While Apple Pay has won the buzz war since its launch in October, Samsungs mobile payment initiative is poised for higher use at retailers, according to Mike Cook, a senior vice president and assistant treasurer at Wal-Mart Stores.
Cook was speaking with Jason Oxman, CEO of the Electronic Transaction Association, during the organization's conference this week in San Francisco. The flexible technology powering Samsung's wallet will drive the company's success in mobile payments, Cook said.
Samsung bought LoopPay in February to bolster its mobile payment initiative. LoopPay's technology is less reliant on Near Field Communication (NFC), which allows Samsung to work with a broad range of merchants almost immediately.
Consumers will likely use "multiple different mobile wallets" in the future, Cook said. But most point-of-sale terminals weren't designed to accommodate NFC, the technology that enables Apple Pay transactions.
That will likely open the door for Samsung, which uses a fob to transmit a magnetic signal to a standard payment terminal. If you look at LoopPay, its got a great chance of succeeding" because it can be accepted by most merchants, Cook said, though he cautioned Samsung still has challenges, inlcuding "reliability" concerns with the underlying LoopPay technology, such as its ability to emit a magnetic stripe.
Walmart is a participant in the Merchant Customer Exchange, which plans to release a mobile wallet called CurrentC, and the retail giant is also active on a number of other mobile commerce fronts. CurrentC is expected to use QR codes to power payments, another method more widely available than NFC.
Given the large number of merchants without NFC capability, the technology will most likely be replaced before it gets off the ground, Cook said. I think theres a high likelihood that it could be leapfrogged, because theres such a small marketplace for it at this point, he said.
Beyond Apple Pay and Samsung's rivalry, the conference also had a large dose of politics, as several former high-ranking government officials discussed their experience with consumer fraud and data security investigations.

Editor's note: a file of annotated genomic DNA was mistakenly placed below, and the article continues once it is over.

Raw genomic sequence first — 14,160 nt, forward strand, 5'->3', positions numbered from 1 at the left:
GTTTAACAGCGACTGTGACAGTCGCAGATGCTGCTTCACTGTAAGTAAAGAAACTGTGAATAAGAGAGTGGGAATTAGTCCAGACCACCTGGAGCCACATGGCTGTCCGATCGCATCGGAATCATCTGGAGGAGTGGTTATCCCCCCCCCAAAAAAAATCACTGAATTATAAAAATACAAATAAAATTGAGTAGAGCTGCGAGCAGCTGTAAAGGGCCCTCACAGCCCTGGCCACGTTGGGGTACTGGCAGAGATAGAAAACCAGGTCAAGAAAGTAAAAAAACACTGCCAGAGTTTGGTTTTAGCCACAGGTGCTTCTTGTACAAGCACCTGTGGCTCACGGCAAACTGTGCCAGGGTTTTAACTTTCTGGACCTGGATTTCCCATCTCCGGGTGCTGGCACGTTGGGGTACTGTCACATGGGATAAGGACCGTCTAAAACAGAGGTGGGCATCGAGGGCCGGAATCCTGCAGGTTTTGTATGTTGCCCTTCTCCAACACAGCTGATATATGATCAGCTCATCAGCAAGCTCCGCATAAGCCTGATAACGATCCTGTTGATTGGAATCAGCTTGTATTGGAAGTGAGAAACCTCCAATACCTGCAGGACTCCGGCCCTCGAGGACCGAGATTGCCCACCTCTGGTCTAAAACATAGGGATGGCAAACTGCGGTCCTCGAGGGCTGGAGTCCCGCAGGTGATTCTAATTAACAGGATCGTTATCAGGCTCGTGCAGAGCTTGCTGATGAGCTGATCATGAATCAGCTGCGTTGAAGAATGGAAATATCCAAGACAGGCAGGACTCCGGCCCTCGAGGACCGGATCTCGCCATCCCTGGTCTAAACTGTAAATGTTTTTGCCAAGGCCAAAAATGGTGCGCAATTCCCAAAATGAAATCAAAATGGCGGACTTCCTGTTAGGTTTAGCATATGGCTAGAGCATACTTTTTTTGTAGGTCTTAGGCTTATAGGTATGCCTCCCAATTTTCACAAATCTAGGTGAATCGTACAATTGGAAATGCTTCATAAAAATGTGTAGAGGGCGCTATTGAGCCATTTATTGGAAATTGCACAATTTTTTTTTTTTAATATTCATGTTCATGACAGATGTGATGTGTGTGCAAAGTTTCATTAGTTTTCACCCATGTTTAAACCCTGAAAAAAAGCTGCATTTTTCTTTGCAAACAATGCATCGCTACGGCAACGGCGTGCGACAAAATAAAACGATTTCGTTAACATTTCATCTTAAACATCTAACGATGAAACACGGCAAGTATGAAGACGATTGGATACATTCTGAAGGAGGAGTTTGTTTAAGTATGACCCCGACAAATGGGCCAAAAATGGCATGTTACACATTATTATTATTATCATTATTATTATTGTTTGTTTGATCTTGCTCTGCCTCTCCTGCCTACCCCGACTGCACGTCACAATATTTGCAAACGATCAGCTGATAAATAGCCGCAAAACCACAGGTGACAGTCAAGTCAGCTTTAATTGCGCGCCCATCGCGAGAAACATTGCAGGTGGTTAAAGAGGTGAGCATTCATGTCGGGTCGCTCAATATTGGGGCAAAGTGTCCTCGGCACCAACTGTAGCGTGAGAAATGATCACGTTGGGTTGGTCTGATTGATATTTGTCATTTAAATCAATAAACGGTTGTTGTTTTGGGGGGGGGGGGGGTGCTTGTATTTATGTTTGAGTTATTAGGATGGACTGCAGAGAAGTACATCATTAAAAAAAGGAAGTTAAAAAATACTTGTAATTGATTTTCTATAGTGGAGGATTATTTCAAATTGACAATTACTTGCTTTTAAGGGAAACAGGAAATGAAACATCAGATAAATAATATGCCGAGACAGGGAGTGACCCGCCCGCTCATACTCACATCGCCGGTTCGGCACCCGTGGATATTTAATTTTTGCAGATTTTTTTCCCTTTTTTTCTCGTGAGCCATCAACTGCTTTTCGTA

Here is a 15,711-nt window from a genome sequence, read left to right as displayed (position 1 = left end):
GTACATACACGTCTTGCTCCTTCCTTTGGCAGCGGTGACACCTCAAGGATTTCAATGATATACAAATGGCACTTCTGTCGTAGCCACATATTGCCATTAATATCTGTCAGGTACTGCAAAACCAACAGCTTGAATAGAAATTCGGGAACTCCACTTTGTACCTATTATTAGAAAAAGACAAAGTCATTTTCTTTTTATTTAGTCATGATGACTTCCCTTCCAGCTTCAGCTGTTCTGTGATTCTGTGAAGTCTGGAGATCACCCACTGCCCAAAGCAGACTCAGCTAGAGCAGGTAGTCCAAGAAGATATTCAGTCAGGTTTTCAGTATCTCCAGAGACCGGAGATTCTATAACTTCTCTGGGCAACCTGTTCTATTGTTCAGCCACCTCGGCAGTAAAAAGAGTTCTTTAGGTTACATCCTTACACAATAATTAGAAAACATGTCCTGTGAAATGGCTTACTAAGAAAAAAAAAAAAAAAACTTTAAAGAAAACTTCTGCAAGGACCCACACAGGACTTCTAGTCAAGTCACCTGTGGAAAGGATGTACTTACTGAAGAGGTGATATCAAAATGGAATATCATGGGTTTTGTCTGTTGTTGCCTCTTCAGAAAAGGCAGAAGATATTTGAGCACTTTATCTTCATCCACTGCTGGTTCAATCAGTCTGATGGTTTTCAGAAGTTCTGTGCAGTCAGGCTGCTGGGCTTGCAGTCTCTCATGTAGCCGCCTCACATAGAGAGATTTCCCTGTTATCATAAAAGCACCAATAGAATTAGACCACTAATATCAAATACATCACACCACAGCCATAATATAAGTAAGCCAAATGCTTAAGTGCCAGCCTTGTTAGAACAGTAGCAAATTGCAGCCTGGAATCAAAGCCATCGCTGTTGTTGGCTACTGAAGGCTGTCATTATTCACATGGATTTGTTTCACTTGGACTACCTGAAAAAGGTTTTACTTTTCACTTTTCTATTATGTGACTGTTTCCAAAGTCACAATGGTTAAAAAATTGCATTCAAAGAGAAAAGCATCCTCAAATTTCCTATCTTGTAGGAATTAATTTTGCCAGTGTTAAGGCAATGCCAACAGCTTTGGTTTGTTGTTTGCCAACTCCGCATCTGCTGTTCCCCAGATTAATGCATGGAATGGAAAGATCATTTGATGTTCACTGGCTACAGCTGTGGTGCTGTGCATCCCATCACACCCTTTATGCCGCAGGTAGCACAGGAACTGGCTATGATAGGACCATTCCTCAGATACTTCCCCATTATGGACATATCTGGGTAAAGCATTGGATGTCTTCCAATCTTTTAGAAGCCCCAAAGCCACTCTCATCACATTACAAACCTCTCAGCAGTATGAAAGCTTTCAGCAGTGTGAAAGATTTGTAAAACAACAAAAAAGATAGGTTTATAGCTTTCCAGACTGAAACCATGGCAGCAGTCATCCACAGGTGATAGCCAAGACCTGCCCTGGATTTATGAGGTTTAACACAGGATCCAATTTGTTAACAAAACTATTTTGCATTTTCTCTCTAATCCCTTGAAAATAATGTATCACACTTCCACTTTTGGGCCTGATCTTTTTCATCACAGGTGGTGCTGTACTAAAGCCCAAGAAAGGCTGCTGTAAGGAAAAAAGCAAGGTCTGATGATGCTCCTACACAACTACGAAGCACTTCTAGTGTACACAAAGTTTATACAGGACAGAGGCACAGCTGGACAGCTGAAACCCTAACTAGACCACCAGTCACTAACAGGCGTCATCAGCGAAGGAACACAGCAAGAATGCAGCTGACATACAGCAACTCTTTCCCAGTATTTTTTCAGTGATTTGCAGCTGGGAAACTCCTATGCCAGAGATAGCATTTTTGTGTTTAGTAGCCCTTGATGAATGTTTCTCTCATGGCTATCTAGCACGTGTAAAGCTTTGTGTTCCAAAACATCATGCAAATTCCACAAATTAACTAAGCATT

Banks should pay careful attention to recent Operation Choke Point settlements with the $422 million-asset CommerceWest Bank in Irvine, Calif., and the $544 million-asset Plaza Bank, also based in Irvine, according to Michael Bresnick, former head of the Department of Justice's Financial Fraud Enforcement Task Force, and now a partner at Venable.
These settlements suggest bank executives need to have full knowledge of the transactions flowing through their systems, Bresnick said. Additional criminal charges, such the ones filed against CommerceWest, are likely immanent, he said.
In a separate discussion on payment security, Christian Wilson, a former executive with the U.S. Secret Services electronic crimes task force, warned about the rise in data breaches at small and mid-size businesses.
There are probably only a couple dozen folks in the world could hack a major retailer, such Target or Home Depot, said Wilson, now a vice president for cyber investigations at First Data. But a much less sophisticated understanding of payment security of is required to steal data from a smaller merchant.
Hackers can make big profits by selling data on the black market, where the threat of prosecution is scarce. When Wilson left the Secret Service, the agency had open investigations in more than 30 countries around the world, he said.
Given the minimal risk of being tracked down by law enforcement, they're are seeing big returns from selling consumer data. The U.S. is not doing a lot of extradition from Pakistan for card fraud these days, he said.